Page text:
“The universe is conceived in sound. It is born in sound. It grows and lives in sound. It is dissolved in sound. The universe is the result of an idea. Every idea is the result of a sound. As no creation of any kind is possible without an idea behind it, every creation is the result of a non-vibratory sound or the sphota. Sound creates air, atmosphere and climate, and then only reaches the stage of vibration, sound creates light. Light is nothing but sound of a particular frequency. In fact, every vibratory sound has colour. It is colour which assumes the quality of light. Sound creates shapes and sizes. Every vibratory sound has a shape and a size.”
It is understandable, therefore, that when Palsikar calls one of his paintings “Sound and Colour” he is alluding to the wealth of such accumulated meanings. Is not this view of sound analogous with that of Western art-critics who speak of modern paintings as aspiring to the condition of music? Is it because, as Etienne Gilson, the philosopher of art, says: “the significance of modern painting is perhaps better seen when painting is compared with other arts such as music, in which, because it is consists of sounds only, imitation is practically impossible.” It is because music is an art of time and is the most abstract and spiritual of all the arts?
Palsikar believes in the priesthood of a painterly function; and that the exorcising of form and colour can occur only in a state of contemplation and intuitive creation.
Prabhakar Barwe is a much younger man than Palsikar. He works as a designer at the Weavers’ Service Centre, Bombay. His involvement with tantra imagery is of a different range. He sustains his compositions within an architecture of symbolism, an iconic fantasy as it were, derived from what may be derived from what may be described as a curious mixture of op, pop, Indian folk painting and tantra. Some critics have hinted at Miro as a source.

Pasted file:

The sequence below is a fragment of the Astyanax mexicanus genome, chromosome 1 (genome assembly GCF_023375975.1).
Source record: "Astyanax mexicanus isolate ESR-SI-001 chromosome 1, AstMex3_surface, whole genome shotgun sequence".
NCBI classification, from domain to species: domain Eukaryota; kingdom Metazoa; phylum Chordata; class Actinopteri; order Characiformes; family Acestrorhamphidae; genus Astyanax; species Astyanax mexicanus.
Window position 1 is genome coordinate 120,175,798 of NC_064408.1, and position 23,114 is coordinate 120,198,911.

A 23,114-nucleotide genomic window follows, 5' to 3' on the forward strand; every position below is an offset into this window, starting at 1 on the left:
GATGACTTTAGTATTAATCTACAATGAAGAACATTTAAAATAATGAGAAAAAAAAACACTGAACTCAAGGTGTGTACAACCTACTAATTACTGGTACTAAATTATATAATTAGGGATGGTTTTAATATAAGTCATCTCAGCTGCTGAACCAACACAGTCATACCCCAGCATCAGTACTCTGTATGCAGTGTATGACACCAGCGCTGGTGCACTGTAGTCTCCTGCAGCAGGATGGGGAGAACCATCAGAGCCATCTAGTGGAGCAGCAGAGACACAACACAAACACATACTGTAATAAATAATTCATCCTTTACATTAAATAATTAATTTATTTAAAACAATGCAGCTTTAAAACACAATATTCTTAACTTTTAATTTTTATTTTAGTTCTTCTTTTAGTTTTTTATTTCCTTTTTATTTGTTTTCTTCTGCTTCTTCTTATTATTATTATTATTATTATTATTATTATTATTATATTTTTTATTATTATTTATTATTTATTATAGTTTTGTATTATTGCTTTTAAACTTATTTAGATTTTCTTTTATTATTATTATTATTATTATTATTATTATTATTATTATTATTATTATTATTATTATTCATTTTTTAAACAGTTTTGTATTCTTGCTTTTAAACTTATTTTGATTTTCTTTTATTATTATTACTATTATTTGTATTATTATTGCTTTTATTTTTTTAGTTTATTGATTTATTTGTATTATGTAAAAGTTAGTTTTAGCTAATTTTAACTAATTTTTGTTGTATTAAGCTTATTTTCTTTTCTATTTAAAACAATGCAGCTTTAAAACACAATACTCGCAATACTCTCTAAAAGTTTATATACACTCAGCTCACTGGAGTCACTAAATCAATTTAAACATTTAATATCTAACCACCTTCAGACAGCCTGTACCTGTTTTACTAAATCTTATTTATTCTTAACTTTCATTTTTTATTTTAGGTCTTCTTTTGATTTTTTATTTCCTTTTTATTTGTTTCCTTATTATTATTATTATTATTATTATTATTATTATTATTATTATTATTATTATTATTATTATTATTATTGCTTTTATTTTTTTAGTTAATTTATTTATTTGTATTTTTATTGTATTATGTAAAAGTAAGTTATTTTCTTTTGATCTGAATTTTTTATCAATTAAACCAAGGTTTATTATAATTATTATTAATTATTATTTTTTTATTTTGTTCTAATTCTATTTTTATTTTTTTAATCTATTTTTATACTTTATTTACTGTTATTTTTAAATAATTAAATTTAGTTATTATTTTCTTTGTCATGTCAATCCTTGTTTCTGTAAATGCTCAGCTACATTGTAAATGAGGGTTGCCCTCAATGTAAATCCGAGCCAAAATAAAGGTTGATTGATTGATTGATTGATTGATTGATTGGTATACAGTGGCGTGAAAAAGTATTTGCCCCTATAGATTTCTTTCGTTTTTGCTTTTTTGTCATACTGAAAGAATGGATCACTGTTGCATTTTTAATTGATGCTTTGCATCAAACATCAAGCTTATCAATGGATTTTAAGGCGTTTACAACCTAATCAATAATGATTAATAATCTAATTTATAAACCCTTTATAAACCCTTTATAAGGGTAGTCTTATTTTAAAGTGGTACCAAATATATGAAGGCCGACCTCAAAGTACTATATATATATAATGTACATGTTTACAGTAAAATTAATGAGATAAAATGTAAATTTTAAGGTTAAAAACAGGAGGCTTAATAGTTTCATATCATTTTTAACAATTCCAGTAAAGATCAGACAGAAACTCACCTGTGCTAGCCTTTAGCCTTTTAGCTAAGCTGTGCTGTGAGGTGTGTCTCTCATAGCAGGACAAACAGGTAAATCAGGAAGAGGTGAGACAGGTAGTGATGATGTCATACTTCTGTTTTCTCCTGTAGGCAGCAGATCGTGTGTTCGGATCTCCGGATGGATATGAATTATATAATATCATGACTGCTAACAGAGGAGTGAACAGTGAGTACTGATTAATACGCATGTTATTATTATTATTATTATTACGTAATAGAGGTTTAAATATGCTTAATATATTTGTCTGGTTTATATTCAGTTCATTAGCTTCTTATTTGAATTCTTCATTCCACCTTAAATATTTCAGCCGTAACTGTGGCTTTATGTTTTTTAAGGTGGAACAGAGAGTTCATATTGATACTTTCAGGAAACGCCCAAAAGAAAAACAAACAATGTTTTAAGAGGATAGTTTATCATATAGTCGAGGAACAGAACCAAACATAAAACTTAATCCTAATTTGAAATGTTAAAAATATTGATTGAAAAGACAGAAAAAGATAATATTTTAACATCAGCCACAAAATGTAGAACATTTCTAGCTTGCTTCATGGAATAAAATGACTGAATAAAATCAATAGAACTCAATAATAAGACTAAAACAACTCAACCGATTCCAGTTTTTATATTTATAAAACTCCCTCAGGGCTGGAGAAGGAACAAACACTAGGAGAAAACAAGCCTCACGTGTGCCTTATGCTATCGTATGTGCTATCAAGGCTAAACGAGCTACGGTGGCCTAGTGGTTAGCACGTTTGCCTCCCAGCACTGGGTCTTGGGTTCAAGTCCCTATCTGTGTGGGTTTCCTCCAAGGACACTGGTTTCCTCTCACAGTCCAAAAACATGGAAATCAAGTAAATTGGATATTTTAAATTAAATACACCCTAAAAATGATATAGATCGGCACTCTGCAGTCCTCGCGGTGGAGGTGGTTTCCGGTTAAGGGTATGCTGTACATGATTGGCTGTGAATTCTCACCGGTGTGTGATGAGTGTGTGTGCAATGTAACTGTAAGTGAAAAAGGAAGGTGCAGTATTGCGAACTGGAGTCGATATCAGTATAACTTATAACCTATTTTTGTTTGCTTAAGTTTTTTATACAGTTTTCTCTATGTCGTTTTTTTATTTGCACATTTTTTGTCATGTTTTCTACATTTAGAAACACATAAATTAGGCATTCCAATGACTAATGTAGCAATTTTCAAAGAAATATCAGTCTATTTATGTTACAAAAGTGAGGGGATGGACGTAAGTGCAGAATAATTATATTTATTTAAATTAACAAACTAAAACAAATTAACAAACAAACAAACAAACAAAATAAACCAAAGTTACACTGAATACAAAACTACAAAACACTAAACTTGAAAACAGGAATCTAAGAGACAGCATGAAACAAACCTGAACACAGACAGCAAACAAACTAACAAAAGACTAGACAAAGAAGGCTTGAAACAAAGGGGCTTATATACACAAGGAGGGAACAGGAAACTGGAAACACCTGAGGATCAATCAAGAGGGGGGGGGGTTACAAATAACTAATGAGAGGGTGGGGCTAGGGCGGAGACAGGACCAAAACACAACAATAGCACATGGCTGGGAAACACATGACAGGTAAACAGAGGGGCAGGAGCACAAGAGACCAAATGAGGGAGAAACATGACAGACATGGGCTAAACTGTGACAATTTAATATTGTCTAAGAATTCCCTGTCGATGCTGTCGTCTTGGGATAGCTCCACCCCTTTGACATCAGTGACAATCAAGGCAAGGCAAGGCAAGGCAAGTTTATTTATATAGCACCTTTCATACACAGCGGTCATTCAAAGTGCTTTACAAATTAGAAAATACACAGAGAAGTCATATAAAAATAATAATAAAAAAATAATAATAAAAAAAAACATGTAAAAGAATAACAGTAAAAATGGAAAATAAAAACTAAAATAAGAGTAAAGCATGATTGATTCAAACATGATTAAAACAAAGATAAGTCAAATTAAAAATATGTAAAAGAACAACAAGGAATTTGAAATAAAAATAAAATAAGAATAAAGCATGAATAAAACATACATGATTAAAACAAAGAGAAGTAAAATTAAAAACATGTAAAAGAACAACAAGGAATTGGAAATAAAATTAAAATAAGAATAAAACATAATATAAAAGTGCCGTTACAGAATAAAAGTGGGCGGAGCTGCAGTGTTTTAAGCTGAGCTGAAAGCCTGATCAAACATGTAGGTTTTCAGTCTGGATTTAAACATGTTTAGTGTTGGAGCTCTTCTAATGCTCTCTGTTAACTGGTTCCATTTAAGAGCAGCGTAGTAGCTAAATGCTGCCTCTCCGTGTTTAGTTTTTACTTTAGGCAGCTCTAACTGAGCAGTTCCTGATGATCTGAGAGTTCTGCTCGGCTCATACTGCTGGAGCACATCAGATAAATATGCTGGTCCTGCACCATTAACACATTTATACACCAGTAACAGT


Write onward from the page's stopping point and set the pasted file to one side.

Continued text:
Barwe reacts optically to the almost coercing visuals of city life, and the appurtenances of urban living. There is a certain flatness and garishness in his screaming colours, entirely different in effect from the carefully, calculated tonalities of the artists’ oil paint used by Palsikar, his one time teacher. Since Barwe mostly uses the housepainter’s brand of synthetic glossy enamels, he relates himself with a pertinence to the loudness and tenor of cityexistence -- the gallimaufry of postbox red, taxicar cream-and-black, traffic sign red-yellow-green and the like.
Barwe delights in the exploitation of lines and linear forms; in the strength of basic design. The nature of a diagrammatic scheme in his paintings illuminates the constant interplay of symbols and colours of an urban environment with recurring primitivist strains that essentially characterizes the tenor of modern art.
I should also mention here that in the work of a number of painters, both older and younger, there appears echoes and similarities, which are consciously or unconsciously felt, are allusions to the visuals of the various tantric styles, or of motifs and imagery built up from parallel sources like yoga, the panchanga and magic. Needless to say, that these artists also employ some of the attributes of a primitive or folk symbolism. I give a few examples: In some works of Hebbar, chiefly after his return from a trip to Mexico, the feel for diagrammatic arrangement gives his work a whole new character. Chavda assiduously showed a whole series based on the ‘serpent-power’ theme - the kundalini. Mohan Samant had deliberately graffiti in his work where symbols of sex and sex-and-animals motifs were inter-writ with hierograms.
Published in Lalit Kala Contemporary, 1971